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Thread: Newbie Question - which do you pick first

  1. #1

    Newbie Question - which do you pick first

    Hi All,

    Just about to start reloading after 7 years of factory ammo and the last few months researching and reading about it - including on here and finally after a demo, earlier on the year from IanF.

    My Sako A7 (1-11 twist) .308 with 20" barrel is quite ammo fussy - loves 150g Federal soft points and Winchester Ballistic Silver Tips, hates Geco, PPU and so on.

    The purpose is for woodland stalking for muntjac, roe and fallow, with 200 yards being a rare shot and most within 100 yards - the usual.

    I'd like to find the ideal long range foxing/roe load with c.130g, the ideal load for woodland fallow and anything else at 150g and then a heavy bullet (170/180g) for the occasional North Cornwall and Devon (or scottish) Red deer.

    I know 150g will do it all if you shoot it in the right place, but I thought it would be fun to try something a bit different.

    So, newbie question - which do you choose first - the bullet weight and then the type of the type/make and then weight of the bullet?

    Will reloading enable me to choose a bullet and then modify the load until the rifle likes it, or will the rifle ignore my efforts and only like a particular make and weight of bullet, that I need to find by trial and error?

    I'm hoping to avoid trying loads of expanding bullets I then can't use and have to sell to avoid using up my FAC allowance, but I accept there will be a road to travel, before I reach Nirvana....

    Advice/comments/derision welcomed.

  2. #2
    I'd adopt a process based on effect, availability and price but that's just me!
    Yes, reloading should allow much better load tailoring but I'd caution against chasing the accuracy goal beyond your needs in the field unless you find it as much fun as hunting. It costs a lot of time and money (including barrel life). You ought to find a couple of sweet spot per bullet...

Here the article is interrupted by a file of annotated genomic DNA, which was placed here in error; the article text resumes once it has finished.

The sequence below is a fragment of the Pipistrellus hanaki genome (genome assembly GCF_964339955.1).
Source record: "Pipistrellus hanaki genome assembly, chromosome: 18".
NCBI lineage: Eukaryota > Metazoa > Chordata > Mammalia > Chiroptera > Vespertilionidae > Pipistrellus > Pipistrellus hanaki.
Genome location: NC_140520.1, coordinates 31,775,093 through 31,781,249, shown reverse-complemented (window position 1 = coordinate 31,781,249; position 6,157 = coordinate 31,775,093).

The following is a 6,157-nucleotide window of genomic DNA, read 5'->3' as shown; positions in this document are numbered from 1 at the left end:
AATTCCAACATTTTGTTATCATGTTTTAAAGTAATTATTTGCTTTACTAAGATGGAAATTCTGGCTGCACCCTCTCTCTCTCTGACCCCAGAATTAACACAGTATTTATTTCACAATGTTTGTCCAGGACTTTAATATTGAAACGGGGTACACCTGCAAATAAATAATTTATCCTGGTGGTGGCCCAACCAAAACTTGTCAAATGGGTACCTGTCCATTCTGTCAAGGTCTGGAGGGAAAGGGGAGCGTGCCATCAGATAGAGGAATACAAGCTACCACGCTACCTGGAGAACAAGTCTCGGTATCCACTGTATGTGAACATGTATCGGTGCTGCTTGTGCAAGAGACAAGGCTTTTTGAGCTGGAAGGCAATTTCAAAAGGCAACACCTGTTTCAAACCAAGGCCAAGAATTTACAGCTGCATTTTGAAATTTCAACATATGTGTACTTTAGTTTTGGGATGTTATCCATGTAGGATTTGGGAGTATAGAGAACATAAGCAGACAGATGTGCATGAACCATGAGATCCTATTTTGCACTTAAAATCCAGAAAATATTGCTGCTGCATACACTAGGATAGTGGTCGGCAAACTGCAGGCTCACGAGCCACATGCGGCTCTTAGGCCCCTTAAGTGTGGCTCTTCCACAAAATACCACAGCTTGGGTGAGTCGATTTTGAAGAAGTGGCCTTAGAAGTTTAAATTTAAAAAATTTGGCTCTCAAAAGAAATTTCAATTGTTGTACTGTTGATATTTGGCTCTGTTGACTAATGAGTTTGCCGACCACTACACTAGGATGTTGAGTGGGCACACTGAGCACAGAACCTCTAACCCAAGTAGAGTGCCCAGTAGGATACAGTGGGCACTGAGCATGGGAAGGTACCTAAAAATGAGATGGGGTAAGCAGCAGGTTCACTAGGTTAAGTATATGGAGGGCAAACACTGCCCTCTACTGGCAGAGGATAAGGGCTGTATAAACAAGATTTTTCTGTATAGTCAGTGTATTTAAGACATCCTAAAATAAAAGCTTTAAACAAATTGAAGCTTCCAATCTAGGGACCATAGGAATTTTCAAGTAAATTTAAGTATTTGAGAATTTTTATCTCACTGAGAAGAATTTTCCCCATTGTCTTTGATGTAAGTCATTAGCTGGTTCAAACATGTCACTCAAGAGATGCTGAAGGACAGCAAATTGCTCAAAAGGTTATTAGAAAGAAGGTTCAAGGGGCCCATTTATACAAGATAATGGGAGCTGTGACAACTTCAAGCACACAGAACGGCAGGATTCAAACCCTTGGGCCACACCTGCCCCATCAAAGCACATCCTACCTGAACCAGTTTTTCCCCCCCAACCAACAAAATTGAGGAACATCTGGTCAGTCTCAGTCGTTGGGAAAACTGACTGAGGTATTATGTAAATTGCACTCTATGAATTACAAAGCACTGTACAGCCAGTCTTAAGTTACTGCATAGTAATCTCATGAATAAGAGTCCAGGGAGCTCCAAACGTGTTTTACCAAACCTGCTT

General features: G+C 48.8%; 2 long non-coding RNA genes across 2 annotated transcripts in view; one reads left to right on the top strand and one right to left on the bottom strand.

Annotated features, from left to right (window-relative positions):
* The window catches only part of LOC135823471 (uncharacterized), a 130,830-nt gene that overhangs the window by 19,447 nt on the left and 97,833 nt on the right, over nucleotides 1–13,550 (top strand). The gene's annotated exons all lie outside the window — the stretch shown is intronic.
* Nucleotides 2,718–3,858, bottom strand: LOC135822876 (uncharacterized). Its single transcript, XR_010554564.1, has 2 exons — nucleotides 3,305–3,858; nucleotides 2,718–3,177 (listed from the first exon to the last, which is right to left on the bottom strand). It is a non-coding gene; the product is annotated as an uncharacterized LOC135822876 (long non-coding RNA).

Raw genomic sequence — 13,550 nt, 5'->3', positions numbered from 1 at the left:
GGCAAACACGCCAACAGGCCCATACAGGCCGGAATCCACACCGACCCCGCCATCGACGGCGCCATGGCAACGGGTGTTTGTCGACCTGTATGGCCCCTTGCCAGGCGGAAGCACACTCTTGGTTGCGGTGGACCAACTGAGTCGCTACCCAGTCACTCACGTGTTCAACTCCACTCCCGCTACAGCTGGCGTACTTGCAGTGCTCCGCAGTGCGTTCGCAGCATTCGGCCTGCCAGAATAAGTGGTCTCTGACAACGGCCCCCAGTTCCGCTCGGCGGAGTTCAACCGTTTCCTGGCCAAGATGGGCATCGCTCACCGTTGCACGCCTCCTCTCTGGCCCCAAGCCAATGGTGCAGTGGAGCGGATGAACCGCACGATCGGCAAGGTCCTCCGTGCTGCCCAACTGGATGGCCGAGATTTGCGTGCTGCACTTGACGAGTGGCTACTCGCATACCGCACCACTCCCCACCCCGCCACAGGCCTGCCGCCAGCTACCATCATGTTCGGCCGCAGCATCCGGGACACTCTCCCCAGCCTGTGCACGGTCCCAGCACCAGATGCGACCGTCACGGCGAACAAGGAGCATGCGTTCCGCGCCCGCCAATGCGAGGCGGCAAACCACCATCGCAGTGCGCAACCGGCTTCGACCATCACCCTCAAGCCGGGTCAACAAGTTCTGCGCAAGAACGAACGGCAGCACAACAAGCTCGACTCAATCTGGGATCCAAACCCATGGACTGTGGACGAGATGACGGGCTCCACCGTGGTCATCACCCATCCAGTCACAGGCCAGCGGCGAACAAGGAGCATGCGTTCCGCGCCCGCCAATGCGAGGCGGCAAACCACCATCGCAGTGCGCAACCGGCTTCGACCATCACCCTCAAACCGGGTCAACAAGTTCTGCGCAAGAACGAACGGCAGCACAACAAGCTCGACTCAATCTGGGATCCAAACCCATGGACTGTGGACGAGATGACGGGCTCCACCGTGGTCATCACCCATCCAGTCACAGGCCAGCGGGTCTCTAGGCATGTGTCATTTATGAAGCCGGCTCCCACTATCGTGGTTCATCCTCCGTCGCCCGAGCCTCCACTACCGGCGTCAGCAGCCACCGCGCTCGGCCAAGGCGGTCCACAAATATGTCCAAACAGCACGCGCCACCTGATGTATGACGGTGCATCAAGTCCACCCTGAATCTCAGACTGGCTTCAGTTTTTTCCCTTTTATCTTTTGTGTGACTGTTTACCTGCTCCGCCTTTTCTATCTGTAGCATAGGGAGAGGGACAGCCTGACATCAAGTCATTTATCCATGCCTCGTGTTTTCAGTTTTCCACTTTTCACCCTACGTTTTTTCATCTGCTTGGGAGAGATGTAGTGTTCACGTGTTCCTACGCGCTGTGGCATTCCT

You might, however, find none.
    The 308s I've owned (3 in 30years) were all good natured and shot almost anything into 1.5MOA and most decent bullets into sub MOA or better.

  3. #3
    Personally I'd start with the heavy load as you will be able to use it in all the scenarios you describe and meat damage will be less with a heavier slower bullet than a fast 130g should you come across a fallow up close. Something like the Sierra Game king 165g HPBT. It's based on the famous 168grain Matchking so will be ideal for long range as well as a good hunting bullet. Plenty of powders will work so it's good to go to your local shops and see what they stock and then go online or in your reloading manual and see which of those will work with your bullet choice. If you start with the heavy round you'll. E able to spend more time shooting it in all circumstances while you play around with more specific loads otherwise you'll spend ages between the ranges while you develop 3 rounds rather than out hunting.

  4. #4
    Id check whars available local to you on a regular basis by that i mean bullets and powder no point in finding a perfect load in any weight if you cant find the components

  5. #5
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    Get some 150 gr. Nosler Partitions and find an accurate load with N140. End of story.

    You can thank Dula for the advice on the N140, he recommended it and it has been fantastic in my 20" .308.
    Last edited by A Guy Out West; 08-12-2016 at 19:44. Reason: Adding

  6. #6
    I've always used 150grn pro hunters on everything from Muntjac to Sika ,150grn "anything non exploding" seems to be a good match with .308 and N140, with the added bonus for me that the POI at 100m is almost identical to my 155grn SMK load, so no messing around with scope settings when practising on the range (I tend to take a lot of target ammo shared between 2 rifles so it cuts down on the number of expanding bullets I need to buy )